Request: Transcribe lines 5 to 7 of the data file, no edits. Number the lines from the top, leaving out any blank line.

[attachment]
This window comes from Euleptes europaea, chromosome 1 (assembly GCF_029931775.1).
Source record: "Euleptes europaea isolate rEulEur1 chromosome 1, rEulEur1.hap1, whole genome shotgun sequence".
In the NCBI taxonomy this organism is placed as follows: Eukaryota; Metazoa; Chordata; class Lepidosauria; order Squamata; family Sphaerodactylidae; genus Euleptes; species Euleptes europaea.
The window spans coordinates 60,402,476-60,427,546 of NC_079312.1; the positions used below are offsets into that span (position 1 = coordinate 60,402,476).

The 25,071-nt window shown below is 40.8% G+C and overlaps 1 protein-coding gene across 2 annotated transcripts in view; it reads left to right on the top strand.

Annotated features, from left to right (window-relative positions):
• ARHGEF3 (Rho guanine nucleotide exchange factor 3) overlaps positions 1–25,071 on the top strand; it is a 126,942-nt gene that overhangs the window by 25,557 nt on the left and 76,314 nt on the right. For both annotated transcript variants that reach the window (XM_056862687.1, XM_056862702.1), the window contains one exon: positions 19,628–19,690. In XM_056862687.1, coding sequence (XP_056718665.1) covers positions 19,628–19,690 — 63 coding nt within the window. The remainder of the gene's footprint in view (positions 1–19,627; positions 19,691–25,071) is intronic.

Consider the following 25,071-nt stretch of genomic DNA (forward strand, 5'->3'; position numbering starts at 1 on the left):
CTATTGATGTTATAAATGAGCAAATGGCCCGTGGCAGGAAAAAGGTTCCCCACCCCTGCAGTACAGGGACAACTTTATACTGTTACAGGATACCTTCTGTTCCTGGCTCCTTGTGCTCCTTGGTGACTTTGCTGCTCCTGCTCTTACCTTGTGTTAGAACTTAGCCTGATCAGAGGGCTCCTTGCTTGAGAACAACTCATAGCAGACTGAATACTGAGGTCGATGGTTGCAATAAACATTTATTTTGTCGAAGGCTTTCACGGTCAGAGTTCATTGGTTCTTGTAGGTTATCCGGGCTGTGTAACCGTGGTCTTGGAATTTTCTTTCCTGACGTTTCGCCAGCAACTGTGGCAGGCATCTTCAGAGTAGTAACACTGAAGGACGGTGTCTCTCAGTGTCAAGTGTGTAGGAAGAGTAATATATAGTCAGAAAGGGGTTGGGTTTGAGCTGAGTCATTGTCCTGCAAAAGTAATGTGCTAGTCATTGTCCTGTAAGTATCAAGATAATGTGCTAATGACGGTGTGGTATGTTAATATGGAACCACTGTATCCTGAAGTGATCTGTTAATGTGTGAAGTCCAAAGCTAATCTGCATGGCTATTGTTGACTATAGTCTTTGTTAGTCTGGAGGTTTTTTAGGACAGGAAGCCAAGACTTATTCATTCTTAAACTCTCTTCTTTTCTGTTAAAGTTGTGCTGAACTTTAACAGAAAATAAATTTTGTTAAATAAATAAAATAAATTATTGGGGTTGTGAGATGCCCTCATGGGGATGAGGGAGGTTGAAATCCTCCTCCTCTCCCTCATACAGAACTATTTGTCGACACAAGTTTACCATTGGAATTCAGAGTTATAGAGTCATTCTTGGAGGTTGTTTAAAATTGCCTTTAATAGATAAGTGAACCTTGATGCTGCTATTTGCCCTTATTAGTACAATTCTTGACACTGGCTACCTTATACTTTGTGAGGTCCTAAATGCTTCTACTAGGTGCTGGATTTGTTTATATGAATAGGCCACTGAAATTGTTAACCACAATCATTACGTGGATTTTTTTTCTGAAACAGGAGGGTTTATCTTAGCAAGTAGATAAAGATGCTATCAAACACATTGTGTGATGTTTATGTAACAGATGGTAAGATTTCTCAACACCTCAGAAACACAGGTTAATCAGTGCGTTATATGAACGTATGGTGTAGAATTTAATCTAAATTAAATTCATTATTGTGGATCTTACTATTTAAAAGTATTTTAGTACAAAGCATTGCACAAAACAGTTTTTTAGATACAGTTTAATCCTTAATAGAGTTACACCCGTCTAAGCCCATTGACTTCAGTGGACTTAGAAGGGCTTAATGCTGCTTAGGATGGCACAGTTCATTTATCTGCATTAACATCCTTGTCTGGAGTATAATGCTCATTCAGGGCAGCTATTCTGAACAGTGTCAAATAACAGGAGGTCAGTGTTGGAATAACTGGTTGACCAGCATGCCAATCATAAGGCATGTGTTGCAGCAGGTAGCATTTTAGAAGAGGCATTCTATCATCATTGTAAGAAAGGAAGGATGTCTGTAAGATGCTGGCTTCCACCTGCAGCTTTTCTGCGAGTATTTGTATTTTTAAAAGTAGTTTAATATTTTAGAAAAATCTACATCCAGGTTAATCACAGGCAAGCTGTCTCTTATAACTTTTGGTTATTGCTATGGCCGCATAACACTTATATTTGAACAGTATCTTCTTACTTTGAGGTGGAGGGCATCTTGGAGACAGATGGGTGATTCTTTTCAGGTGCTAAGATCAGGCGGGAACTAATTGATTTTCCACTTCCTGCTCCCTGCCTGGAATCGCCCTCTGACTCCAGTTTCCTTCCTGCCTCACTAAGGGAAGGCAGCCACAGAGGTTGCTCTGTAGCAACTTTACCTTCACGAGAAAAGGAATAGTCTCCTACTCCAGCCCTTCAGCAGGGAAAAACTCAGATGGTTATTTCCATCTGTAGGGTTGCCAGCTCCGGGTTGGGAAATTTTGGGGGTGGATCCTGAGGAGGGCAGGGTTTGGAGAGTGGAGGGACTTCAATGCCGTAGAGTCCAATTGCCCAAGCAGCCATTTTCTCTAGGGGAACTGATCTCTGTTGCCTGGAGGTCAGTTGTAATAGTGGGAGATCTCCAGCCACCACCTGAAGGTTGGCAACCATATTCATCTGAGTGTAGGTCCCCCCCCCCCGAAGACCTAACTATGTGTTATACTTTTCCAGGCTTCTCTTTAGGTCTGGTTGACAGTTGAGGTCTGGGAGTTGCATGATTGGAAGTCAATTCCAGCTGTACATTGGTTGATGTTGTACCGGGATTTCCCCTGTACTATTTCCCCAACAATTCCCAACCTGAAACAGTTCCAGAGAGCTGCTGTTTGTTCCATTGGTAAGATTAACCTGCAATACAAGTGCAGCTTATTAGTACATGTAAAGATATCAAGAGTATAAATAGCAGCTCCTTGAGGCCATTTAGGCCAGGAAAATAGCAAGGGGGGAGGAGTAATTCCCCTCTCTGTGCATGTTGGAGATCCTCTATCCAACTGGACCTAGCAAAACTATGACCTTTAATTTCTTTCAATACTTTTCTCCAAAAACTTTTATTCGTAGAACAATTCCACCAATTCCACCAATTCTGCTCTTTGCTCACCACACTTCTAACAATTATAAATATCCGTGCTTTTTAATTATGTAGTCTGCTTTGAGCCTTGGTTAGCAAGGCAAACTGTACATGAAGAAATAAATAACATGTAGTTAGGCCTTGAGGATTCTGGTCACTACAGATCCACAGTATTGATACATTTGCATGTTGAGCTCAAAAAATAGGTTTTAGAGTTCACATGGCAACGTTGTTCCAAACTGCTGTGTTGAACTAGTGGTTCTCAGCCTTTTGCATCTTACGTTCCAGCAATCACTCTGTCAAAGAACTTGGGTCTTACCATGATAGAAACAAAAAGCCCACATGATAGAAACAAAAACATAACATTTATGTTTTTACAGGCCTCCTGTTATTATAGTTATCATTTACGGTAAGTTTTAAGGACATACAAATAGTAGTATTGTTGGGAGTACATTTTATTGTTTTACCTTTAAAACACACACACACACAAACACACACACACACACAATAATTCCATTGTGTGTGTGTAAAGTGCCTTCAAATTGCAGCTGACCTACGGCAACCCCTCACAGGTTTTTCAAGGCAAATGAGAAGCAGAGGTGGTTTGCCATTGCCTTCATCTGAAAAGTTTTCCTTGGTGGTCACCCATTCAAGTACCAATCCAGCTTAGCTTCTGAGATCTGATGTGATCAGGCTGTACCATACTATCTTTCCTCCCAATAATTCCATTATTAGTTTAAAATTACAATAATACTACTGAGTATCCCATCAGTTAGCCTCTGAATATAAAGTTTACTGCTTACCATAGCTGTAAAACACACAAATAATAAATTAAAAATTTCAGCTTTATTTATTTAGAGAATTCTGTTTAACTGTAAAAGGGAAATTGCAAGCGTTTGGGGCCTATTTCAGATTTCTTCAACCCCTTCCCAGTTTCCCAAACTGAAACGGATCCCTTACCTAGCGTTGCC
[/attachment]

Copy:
The 25,071-nt window shown below is 40.8% G+C and overlaps 1 protein-coding gene across 2 annotated transcripts in view; it reads left to right on the top strand.

Annotated features, from left to right (window-relative positions):
• ARHGEF3 (Rho guanine nucleotide exchange factor 3) overlaps positions 1–25,071 on the top strand; it is a 126,942-nt gene that overhangs the window by 25,557 nt on the left and 76,314 nt on the right. For both annotated transcript variants that reach the window (XM_056862687.1, XM_056862702.1), the window contains one exon: positions 19,628–19,690. In XM_056862687.1, coding sequence (XP_056718665.1) covers positions 19,628–19,690 — 63 coding nt within the window. The remainder of the gene's footprint in view (positions 1–19,627; positions 19,691–25,071) is intronic.